What is abuse?
The purpose of defining abuse is so we all have a common language and so we can fully experience and embrace the depth of the hurt we have suffered. It is not about blaming but lets us understand why we may always feel like someone is blaming us, or out to get us. We have our feelings in a context that makes more sense and gives us options to choose our behaviors and not just always reacting to things. It helps us to understand why we may feel or think the way that we do.
It is not for the purpose of blaming others but to help us all be accountable.
During the mid 1980’s and early 1990’s the alcohol and drug recovery movement was abundant and developing the concept of co-dependency and “inner child work”. The self-help bookshelves were over-flowing with “how to re-parent your inner child” and re-defining abuse. The definition of “Adult children of alcoholics” was expanded to include adult children who had experienced any kind of abuse or trauma. During this time I was working at the Monterey Peninsula Recovery Center (drug and alcohol recovery program) and I was lucky enough to hear Pia Melody present her theories on abuse and co-dependency. I returned to Los Angeles and began working at the John Bradshaw Treatment Center, learning even more about trauma and recovery and from childhood abuse.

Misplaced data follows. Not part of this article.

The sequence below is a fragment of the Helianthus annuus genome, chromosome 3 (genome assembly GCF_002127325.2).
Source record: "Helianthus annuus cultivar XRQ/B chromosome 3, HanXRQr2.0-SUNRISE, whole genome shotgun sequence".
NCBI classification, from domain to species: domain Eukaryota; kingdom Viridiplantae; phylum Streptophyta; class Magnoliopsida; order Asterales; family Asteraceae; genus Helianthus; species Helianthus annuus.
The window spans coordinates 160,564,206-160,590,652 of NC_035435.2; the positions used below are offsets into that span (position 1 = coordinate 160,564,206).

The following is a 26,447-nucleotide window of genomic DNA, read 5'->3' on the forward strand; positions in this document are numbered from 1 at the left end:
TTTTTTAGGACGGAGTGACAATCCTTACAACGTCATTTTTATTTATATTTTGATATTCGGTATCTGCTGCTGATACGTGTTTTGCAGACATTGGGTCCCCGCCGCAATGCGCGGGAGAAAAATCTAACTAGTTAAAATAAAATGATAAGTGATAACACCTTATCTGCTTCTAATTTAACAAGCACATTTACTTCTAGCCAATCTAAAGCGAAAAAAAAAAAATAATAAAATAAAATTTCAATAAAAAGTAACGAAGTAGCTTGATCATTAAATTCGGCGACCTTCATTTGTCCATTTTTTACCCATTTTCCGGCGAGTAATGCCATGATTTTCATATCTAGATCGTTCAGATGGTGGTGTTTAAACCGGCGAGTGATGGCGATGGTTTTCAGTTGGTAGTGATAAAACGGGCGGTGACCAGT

We all struggle with understanding and believing in how these behaviors have affected us. From the safety of our lives now we can look back and rethink our experiences. We may minimize or distance ourselves from those critical comments, from being ignored, or being left to fend for our selves. A key to healing is acknowledging our treatment and/or neglect, understanding how it impacted our self-worth and forgiving ourselves for assuming the blame.